UPPSALA TRACES, 1824-1828
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"Blocs erratiques . . . a major geological problem . . . which more and well-directed observations will help answer, . . . should not be confused with speculative hypotheses ungrounded in solid theory."
Alexandre Brongniart (1770 – 1847) was a colleague of Georges Cuvier. Like Cuvier, almost all of his research was on bedrock mapping and stratigraphy. However, while doing research on ancient rocks in the 1820s, he mapped trains of large, isolated boulders scattered across the landscape of southern Sweden. He used the term "erratic blocks" to designate these: "nous les désignerons sous le nom de blocs erratiques." He noted that they are not related to the local bedrock beneath them and are often separated from their place of origin by “immense plains” or across “substantial valleys.” He noted that they decrease in size toward the south in Sweden, yet “we cannot attribute this sorting to the same cause that produces it in rivers," because rivers leave behind the large stones and carry off the finer sand: but the erratics are commonly embedded within sand.
He remarked that this was the region where the erratics on the Baltic shore of northern Europe originated (not from southern Germany as some others had hitherto supposed). Noting their presence also in Denmark, he wondered how they could have crossed the “narrow but deep” Sound that separates Sweden from Denmark -- but, characteristically, he let his observation stand and refused to speculate on how it could have happened. He reviewed just how common erratics are in a variety of settings all across northern Europe and in the vicinity of the Alps. He described erratic blocks as a “major geological problem.”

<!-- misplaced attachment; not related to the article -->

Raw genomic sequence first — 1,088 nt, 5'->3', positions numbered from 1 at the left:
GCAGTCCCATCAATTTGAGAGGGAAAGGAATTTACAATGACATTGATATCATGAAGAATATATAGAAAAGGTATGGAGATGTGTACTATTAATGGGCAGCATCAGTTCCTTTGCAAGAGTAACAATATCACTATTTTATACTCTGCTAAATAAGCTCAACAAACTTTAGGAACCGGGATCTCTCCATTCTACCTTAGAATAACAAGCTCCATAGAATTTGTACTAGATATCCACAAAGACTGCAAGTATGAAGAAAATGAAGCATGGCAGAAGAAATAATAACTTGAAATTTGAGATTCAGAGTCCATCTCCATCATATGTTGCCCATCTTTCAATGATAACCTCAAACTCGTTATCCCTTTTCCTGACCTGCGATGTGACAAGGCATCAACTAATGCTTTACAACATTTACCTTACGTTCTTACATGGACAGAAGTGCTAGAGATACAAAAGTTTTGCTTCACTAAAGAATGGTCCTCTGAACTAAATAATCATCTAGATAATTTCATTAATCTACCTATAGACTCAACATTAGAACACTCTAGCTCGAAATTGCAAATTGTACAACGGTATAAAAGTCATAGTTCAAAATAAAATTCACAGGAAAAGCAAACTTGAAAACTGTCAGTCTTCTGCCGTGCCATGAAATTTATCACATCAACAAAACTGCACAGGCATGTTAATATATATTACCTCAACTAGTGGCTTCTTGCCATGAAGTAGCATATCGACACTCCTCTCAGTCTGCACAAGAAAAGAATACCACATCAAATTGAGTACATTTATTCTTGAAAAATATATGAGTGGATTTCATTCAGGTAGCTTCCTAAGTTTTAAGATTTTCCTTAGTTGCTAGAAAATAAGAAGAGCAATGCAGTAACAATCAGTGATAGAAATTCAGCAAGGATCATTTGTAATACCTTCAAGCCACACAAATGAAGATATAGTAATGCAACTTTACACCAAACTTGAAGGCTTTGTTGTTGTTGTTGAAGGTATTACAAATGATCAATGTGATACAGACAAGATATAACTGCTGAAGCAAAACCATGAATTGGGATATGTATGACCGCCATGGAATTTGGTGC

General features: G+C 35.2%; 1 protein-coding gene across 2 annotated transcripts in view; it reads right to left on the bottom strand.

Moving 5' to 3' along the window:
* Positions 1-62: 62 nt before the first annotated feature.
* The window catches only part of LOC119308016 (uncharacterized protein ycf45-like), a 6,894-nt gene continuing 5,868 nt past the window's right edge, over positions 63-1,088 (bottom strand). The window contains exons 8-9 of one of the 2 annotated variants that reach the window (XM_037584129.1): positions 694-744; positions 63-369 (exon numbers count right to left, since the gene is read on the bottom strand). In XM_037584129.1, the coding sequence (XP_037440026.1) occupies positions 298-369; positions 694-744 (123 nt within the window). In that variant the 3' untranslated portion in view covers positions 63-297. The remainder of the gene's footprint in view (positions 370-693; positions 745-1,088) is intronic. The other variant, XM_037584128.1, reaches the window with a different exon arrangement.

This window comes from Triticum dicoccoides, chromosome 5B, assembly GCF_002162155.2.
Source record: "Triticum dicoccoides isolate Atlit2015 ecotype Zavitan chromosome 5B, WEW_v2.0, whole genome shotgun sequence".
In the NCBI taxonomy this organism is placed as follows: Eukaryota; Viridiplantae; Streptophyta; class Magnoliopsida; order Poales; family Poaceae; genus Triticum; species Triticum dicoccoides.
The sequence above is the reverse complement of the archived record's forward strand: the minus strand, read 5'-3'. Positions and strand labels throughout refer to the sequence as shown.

De Saussure had described polished rocks and rounded hills in the Jura and Alps in print in 1786 and coined the term "roches mountonnees" to describe their characteristic resemblance to wigs that were then fashionable or to grazing sheep, but he believed they were caused by weathering of bedrock. Brongniart was the first to describe them outside this region and to note their consistent orientation: “a curious circumstance . . . the north-facing sides are the only which are polished, those that face south on the contrary are angular and rough.”
Roche moutonnee, Bullerö Nature Reserve,
He mapped long sandy ridges (åse) in the Uppsala region. He noted that Swedish geologists had not yet noticed these features. These ridges, and also scratches in the underlying bedrock, were all orientated in a southerly direction.
These sandy ridges in the Uppsala region are tens of miles long. On the GoogleEarth view you see part of the Uppsala ridge system (a few miles north of Uppsala) – i.e. the discontinuous, treed ridge to the west (left) of the river. This Uppsalaåsen (Uppsala Ridge) is over 115 miles long (it is the far right of Brongniart’s map, below).
showing "the direction of long, narrow sand hills covered with erratic blocks N.
& W of Uppsala"
(The Magazine of Natural History 1829, p.486).
Hedesundaåsen (Hedesunda esker –
sand and gravel ridge), Gästrikland, north of Stockholm
He concluded his review of all these features with an uncompromising statement concerning the role of solid observation in science (p.21):